This is suggestive of accumulated mis-execution, which is endemic to the media business; movie sequels, album and book sales are typically referendums on the prior releases. World-class IP helps to insulate a franchise from earlier failures, but only so much can be done. In 2016, DC boasted about the irrelevance of critical reviews and exit polling after Batman v Superman (27% Rotten Tomatoes, B Cinemascore) and Suicide Squad (a barely known franchise in the DC universe that also earned a 27% and a B) opened to massive $166MM and $134MM grosses. Two years later, DC’s signature film, Justice League (40%, B+), cratered with $93MM. Audiences can only be disappointed so many times and still show up in theaters. Marvel, meanwhile, continues to reach even greater heights and has yet to have a title underperform.
To this end, it’s important to juxtapose the Disney-era Star Wars with Disney-era Marvel. Lucas has often said that Disney’s success with the comic book company is why he offered up Lucasfilm in the first place – and why he declined to take any competing bids. Yet Marvel’s approach is distinct. The studio famously plans its franchises more than a decade in advance and has always been willing to shelve or delay titles. The Marvel Cinematic Universe is also seen to have a truly singular vision – that of Kevin Feige – rather than one that swings from title to title and auteur to auteur in order to meet production timetables.
And while the MCU may have more concurrent films in production than the Star Wars universe, it took years to ramp to this point (both pre and post-acquisition by Disney). Lucasfilm released only six feature films during the two decades before being sold to Disney, at which point six films were scheduled for release in eight years. In addition, Marvel’s direct sequels (e.g. Thor 2 and Thor 3) are typically released three years apart, not two, which allows the studio to avoid overlapping production timelines and better incorporate audience feedback / try to fix what isn’t working. The best case study here is the massive tonal shift between 2013’s Thor: The Dark World and its sequel four years later, Thor: Ragnarok (the latter grossed 32% more worldwide and transformed the character into a fan favorite). Not for nothing, but DC’s (now largely abandoned) film universe was similarly harmed by overlapping production timelines and the inability to fully address audience feedback. Hence the tonal inconsistency of Justice League, which was deep into production by the time the creative failures of Batman v Superman had become clear.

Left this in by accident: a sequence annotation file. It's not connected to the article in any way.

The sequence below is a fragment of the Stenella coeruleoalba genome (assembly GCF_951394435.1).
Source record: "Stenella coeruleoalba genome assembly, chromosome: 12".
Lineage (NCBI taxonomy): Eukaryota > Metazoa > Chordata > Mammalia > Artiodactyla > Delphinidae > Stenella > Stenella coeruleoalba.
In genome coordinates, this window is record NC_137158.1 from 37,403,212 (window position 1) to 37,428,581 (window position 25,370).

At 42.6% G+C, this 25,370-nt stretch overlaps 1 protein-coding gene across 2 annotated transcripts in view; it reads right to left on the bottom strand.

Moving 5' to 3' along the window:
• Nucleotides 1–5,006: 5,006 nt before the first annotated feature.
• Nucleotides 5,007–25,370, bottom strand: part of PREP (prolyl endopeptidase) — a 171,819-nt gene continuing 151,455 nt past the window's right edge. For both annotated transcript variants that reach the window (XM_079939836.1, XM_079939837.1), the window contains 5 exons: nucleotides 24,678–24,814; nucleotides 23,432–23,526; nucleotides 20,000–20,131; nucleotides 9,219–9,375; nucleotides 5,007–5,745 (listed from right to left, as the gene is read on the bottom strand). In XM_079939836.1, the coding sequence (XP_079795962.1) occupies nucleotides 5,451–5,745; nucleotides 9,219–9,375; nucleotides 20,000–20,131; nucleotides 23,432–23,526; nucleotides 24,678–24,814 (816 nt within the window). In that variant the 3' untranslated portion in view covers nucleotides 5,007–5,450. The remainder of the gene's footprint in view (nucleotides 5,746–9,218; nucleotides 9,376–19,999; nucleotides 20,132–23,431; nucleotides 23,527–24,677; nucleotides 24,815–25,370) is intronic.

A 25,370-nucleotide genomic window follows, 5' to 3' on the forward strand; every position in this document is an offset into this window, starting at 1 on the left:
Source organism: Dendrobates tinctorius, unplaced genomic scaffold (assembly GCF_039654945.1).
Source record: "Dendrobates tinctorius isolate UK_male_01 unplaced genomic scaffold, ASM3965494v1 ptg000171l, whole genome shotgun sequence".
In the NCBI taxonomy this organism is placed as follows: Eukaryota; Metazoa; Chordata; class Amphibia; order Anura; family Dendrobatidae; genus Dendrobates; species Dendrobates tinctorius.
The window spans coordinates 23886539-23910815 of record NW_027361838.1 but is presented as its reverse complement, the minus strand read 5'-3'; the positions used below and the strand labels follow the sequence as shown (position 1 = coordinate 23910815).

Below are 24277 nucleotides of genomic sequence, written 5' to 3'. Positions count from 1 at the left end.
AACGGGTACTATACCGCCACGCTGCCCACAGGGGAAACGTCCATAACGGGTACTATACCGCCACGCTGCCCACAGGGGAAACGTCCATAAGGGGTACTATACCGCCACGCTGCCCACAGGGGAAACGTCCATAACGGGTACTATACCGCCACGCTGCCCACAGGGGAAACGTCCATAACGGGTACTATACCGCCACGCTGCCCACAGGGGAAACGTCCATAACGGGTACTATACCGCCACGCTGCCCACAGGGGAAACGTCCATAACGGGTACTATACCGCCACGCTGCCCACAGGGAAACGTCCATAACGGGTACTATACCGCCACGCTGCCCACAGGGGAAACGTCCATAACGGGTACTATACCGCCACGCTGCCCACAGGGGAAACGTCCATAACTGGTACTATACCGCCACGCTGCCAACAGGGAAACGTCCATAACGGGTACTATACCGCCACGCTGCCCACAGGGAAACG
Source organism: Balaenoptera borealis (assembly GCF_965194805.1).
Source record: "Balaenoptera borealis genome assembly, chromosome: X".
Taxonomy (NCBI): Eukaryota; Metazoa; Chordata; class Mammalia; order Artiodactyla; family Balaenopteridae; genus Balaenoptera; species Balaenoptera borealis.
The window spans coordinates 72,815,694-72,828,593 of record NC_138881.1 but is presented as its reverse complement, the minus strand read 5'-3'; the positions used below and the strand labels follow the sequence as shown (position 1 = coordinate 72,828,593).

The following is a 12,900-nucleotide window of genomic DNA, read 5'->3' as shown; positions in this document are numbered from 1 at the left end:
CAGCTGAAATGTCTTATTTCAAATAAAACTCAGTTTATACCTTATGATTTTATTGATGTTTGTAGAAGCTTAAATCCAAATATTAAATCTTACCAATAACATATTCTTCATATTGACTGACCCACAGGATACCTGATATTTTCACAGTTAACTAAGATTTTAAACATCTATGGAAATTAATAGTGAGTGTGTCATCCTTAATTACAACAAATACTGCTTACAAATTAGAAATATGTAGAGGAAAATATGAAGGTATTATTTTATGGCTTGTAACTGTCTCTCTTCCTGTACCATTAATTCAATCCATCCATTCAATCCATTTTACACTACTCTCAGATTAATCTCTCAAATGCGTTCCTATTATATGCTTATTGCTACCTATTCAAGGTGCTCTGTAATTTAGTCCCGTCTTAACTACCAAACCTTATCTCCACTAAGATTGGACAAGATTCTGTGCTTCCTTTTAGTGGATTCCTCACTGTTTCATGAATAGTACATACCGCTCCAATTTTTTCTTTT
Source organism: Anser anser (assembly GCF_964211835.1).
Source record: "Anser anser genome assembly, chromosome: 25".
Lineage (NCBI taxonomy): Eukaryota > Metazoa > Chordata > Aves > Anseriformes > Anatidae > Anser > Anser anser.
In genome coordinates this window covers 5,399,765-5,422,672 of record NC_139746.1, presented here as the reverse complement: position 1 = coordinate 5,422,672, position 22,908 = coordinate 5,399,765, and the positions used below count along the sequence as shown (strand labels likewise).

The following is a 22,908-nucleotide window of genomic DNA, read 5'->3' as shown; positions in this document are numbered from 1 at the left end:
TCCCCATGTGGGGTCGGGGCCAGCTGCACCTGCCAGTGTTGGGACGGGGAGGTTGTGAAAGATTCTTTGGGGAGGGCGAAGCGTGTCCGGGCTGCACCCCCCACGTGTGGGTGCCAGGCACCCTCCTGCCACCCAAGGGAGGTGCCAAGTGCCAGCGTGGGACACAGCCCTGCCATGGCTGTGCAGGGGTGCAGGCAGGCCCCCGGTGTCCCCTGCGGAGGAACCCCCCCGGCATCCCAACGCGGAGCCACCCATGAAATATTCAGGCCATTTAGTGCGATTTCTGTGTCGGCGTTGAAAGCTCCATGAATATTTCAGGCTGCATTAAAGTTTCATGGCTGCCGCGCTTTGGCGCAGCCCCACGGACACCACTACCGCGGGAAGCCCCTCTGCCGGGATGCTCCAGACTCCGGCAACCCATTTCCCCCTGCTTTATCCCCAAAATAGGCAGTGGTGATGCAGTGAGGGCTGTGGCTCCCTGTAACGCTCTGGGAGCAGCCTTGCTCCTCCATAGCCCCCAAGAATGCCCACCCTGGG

While Disney’s willingness to spend $200MM fixing its Star Wars films is admirable (and unusual), most of these problems were of its own making. The Force Awakens didn’t need to release in 2015, just as Star Wars overall didn’t need to be rushed. Disney, after all, would still have led the industry without Star Wars.
But there is cause for optimism. Whether or not Disney is putting its spinoff plans on hold, it has now had years to improve its franchise planning processes and take the time required. Star Wars has two spinoff series in development, both of which are being singularly managed, benefit from longer lead times and reportedly have nothing to do with the Skywalker dynasty (however, one is focused on filling in the time between the original and prequel trilogies, rather than on the creation of a new story). And the as-yet untitled Episode IX has had twice the development time of Episodes VII and VIII (though its original writer-director, Trevorrow, was fired during pre-production). Still, it will take time to rehabilitate the franchise’s image of chaotic production, retreads and audience disappointment (to be fair, there’s a saying that “no one hates Star Wars more than Star Wars fans”).
Solo, by most accounts, is a fun and well directed (if inessential) Star Wars film. It likely would have done much better released around Christmas, or at least farther away from the juggernauts of Black Panther, Infinity War and Deadpool. But overall, it’s mostly a victim of managerial failures and its predecessors. Han Solo might not have done the Kessel run in under 12 parsecs, but not everything need happen at the speed of light.